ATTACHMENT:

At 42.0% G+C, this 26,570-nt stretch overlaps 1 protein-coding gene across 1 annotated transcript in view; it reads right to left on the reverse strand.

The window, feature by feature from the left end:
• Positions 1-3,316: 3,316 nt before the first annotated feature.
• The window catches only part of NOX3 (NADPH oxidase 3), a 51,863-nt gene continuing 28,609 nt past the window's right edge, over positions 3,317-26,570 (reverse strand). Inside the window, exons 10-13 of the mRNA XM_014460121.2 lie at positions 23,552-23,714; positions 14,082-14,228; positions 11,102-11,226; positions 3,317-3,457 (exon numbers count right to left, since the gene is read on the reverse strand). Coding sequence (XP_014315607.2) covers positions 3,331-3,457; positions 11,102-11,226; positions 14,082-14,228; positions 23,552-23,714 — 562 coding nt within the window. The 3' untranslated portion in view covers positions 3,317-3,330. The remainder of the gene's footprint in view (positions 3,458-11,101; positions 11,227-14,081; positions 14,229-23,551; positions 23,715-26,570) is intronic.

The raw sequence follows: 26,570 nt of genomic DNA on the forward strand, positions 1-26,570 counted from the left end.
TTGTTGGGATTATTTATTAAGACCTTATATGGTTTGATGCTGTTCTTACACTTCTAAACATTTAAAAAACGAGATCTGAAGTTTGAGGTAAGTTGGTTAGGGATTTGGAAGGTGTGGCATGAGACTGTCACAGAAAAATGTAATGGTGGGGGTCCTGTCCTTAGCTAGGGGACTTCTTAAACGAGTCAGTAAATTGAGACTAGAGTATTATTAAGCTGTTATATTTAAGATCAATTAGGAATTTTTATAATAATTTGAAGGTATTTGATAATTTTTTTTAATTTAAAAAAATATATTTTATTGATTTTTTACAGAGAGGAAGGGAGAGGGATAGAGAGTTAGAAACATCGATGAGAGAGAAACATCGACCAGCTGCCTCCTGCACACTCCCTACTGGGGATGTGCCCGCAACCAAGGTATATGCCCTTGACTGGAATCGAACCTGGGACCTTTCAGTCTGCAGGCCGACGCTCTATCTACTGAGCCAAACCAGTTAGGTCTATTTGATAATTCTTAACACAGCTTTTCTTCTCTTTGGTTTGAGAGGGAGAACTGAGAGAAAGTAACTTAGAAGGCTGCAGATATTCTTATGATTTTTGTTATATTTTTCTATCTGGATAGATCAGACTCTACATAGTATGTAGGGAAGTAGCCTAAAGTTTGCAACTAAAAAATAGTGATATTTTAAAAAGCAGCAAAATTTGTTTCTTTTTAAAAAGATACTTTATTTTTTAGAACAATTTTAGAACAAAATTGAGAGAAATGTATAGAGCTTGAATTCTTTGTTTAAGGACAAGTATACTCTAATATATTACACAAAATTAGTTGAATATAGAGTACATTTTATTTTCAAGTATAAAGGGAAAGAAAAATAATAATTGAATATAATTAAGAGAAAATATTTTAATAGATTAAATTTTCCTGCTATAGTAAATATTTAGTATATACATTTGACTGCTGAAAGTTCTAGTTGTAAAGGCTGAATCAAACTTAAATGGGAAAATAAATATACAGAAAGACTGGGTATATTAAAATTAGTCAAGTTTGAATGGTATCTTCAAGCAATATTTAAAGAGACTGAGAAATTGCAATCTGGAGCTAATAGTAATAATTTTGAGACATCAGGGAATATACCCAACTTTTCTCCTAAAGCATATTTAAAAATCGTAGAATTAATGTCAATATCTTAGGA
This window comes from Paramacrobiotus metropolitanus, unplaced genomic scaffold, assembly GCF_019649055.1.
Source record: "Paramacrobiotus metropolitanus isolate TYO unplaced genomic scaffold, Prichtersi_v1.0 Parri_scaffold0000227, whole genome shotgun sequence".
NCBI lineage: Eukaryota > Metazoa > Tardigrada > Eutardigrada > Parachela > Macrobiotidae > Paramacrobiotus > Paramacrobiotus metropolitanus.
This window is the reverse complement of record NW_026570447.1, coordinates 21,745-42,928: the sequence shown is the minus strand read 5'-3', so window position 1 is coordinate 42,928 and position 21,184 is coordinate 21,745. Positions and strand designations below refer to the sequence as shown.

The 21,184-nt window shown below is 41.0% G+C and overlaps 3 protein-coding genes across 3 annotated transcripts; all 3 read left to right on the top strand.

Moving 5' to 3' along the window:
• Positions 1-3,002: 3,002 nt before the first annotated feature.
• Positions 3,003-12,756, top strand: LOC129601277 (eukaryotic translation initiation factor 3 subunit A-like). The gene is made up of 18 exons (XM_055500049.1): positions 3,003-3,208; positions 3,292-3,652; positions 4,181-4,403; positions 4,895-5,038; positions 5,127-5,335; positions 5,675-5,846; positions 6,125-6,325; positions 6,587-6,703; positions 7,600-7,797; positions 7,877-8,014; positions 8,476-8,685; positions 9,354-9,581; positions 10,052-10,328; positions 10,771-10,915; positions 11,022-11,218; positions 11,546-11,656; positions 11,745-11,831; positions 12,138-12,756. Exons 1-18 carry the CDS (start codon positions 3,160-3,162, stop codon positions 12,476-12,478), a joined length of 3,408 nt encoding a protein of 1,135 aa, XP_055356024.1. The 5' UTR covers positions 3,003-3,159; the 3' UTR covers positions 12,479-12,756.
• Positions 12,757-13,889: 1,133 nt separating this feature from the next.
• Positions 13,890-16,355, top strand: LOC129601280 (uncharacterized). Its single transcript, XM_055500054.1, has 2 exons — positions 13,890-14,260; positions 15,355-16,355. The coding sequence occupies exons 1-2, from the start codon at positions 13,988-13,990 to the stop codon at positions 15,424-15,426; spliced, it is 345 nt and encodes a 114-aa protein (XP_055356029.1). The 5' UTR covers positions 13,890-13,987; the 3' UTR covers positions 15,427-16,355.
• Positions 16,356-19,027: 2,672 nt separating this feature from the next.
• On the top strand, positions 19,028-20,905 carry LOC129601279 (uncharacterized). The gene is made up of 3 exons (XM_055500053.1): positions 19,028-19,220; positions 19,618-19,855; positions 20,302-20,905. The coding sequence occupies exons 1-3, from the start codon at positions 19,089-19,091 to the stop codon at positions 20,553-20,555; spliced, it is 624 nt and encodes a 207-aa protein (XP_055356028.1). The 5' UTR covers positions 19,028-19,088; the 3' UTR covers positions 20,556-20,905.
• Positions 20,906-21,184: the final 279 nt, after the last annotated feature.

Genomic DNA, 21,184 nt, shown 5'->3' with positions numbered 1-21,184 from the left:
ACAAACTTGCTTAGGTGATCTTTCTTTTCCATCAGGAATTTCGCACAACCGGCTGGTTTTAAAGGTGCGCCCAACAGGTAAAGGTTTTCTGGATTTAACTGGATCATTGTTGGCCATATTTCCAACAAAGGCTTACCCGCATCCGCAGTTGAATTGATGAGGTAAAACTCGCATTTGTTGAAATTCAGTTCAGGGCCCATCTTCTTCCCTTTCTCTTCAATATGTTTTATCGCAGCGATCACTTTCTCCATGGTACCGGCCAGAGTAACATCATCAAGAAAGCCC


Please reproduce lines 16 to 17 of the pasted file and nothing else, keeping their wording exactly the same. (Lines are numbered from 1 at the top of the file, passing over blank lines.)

• Positions 13,890-16,355, top strand: LOC129601280 (uncharacterized). Its single transcript, XM_055500054.1, has 2 exons — positions 13,890-14,260; positions 15,355-16,355. The coding sequence occupies exons 1-2, from the start codon at positions 13,988-13,990 to the stop codon at positions 15,424-15,426; spliced, it is 345 nt and encodes a 114-aa protein (XP_055356029.1). The 5' UTR covers positions 13,890-13,987; the 3' UTR covers positions 15,427-16,355.
• Positions 16,356-19,027: 2,672 nt separating this feature from the next.